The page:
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What is Frequency Theory?

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  • Written By: Matthew F.
  • Edited By: Bronwyn Harris
  • Last Modified Date: 07 December 2016
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Frequency theory attempts to explain how the brain experiences sound waves.  While frequency theory is primarily a physiological theory that seeks to explain how the anatomical structure of the ear accounts for hearing, it is also a psychological theory that explores how sound is experienced by the mind. 

Before frequency theory can be fully understood, a brief description of the physiological structure of the ear is necessary. Sound is picked up by the outer ear, which is comprised of the auricle and the external auditory canal. At this stage, sound is an acoustical signal. Separating the outer and middle ear is the tympanic membrane or eardrum. As the acoustical signal enters the middle ear, the acoustic signal becomes mechanical due to the rocking motion of the ossicular chain, which transmits the signal and increases the gain of the signal about 22 decibels (dB) to the inner ear, where the sound will enter a fluid filled cavity, called the cochlea.

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The cochlea sits in the inner ear and consists of three fluid-filled chambers: the scala tympani, the scala vesibule, and the scala media. The scala media contains the organ of corti, known as the hearing organ. The organ of corti houses hair cells that become excited when the signal enters the cochlea, which is now a hydraulic signal, and displaces the fluid. When the fluid is displaced, it excites the hair cells, which in turn causes them to convert the hydraulic signal to a mechanical signal. This causes the auditory nerve to fire, sending an electric signal to the auditory system of the brain, which the brain experiences as sound.

Frequency theory states that the pitch is encoded by the frequency of discharge in the primary auditory fiber. The basilar membrane moves up and down due to the displacement of the perilymph and endolymph fluid in the cochlea, caused by each individual sine wave. The movement of the membrane causes the hair cells in the cochlea to become excited. Each nerve correlates with a specific frequency. Once that specific wave enters the cochlea, its frequency and intensity is sensitive to a specific nerve and it causes that nerve to fire. The nerve cannot send another message until the message has been sent and the nerve recovers. Each nerve fiber in the auditory nerve sends the information to the auditory cortex where it assembles the information and puts it together to perceive and interpret the auditory signal.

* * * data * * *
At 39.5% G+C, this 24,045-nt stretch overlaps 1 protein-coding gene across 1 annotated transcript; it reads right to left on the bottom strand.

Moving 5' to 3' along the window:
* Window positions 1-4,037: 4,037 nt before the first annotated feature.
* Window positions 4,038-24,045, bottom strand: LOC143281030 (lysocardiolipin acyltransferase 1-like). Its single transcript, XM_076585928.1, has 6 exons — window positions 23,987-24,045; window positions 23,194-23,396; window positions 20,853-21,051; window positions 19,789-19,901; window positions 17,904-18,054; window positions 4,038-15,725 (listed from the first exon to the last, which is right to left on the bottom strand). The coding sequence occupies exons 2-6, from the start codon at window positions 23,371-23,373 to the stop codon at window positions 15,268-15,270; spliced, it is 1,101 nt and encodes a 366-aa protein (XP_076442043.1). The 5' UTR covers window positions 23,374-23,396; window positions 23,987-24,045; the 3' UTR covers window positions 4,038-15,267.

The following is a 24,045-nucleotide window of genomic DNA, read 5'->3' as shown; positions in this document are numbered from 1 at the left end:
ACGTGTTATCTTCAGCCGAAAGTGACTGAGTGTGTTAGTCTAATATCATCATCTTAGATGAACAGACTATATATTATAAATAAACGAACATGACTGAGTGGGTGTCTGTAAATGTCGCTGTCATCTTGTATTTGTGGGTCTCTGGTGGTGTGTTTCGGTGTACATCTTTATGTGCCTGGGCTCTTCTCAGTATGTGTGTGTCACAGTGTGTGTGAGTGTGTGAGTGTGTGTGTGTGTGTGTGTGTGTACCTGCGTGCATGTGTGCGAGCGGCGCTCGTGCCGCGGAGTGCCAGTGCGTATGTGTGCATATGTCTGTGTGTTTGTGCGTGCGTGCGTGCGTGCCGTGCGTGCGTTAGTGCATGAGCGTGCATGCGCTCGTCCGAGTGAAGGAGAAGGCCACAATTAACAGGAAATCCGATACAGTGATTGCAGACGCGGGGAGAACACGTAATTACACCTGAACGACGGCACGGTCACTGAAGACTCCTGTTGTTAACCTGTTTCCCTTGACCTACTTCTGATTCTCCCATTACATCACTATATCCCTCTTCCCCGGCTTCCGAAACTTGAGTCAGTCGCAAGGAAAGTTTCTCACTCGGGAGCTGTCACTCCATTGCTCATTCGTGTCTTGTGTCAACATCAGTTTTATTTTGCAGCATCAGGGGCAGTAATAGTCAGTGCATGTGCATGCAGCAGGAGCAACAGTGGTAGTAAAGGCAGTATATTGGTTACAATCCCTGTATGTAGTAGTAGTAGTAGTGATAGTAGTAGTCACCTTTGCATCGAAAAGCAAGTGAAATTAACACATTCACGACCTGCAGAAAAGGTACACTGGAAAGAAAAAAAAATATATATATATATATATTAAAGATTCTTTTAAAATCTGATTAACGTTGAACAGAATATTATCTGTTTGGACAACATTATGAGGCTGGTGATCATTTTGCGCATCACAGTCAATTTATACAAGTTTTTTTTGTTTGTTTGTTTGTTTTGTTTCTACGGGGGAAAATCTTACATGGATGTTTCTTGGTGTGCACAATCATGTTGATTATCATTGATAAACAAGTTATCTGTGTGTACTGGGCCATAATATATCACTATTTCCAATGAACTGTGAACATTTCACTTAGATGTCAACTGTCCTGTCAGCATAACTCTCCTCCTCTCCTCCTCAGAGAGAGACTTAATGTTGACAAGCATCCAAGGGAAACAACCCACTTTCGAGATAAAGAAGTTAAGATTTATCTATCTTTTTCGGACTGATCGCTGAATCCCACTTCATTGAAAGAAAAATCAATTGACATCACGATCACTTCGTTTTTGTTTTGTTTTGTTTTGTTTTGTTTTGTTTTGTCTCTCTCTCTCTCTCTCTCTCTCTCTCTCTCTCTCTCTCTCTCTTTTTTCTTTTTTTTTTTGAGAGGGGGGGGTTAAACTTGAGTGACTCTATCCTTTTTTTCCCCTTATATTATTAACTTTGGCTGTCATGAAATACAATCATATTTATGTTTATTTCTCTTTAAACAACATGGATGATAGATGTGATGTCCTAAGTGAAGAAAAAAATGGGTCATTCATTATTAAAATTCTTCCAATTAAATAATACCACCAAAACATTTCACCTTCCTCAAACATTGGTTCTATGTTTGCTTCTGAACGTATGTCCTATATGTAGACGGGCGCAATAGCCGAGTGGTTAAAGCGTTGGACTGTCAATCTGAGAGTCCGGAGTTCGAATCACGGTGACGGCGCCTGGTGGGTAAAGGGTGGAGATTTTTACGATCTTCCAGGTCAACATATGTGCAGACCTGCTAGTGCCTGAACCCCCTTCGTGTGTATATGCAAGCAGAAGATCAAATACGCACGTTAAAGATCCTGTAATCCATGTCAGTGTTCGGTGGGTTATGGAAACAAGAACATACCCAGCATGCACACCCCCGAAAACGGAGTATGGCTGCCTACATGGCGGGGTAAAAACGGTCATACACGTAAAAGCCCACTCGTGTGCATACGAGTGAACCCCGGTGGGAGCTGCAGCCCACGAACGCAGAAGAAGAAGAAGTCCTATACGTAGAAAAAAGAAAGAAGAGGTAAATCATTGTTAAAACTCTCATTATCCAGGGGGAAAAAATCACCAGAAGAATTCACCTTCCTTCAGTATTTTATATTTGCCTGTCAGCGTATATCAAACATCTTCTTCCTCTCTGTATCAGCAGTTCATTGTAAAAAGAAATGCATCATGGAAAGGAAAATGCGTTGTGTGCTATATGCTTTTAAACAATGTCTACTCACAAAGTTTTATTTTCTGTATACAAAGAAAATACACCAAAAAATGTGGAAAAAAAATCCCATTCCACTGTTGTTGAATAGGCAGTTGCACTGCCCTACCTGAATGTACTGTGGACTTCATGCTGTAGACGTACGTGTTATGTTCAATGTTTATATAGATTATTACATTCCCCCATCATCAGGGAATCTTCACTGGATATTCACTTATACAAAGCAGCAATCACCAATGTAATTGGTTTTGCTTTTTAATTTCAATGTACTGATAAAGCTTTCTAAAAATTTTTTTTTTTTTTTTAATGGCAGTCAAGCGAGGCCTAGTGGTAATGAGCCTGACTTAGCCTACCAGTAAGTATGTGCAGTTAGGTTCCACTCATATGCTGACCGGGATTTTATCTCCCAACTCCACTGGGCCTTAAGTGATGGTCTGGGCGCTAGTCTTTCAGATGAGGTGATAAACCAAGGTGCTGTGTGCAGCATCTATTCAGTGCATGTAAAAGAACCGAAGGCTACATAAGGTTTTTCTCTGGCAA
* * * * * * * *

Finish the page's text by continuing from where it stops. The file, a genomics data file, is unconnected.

Frequency theory, in more simplistic terms, explains how the human brain basically experiences a representation system of hearing. Frequency theory in essence claims that human beings do not actually experience sound waves themselves, but rather vibrations on the auditory nerve, the frequencies of which are identical to the frequencies of the sound waves coming into the ear.

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Leonidas226
Post 3

Sound, unlike light, requires a gas medium in order to operate. Light merely requires a medium of spacetime to work in. We still don't understand spacetime, but advances are being made to discover the very essence of our dimension, the "ether" of existence.

TrogJoe19
Post 2

Electromagnetic theory pairs with the frequency theory strongly in the design of sound systems in churches and concerts all over the world. We use a magnet to project our voices every time we speak into a microphone. The sound wave is translated into an electromagnetic wave and then transmitted on a louder level to the speaker. This is how we can deafen people with a whisper by using a microphone.

BostonIrish
Post 1

The decibel is measured on a logarithmic scale, with the sound level increasing exponentially on the cline of decibels. Our brain, however, seems to measure sound on a mere psychological level of loudness meter, which is not exponential. We also cannot hear sounds which our outside of our hearing level, which exist all around us.

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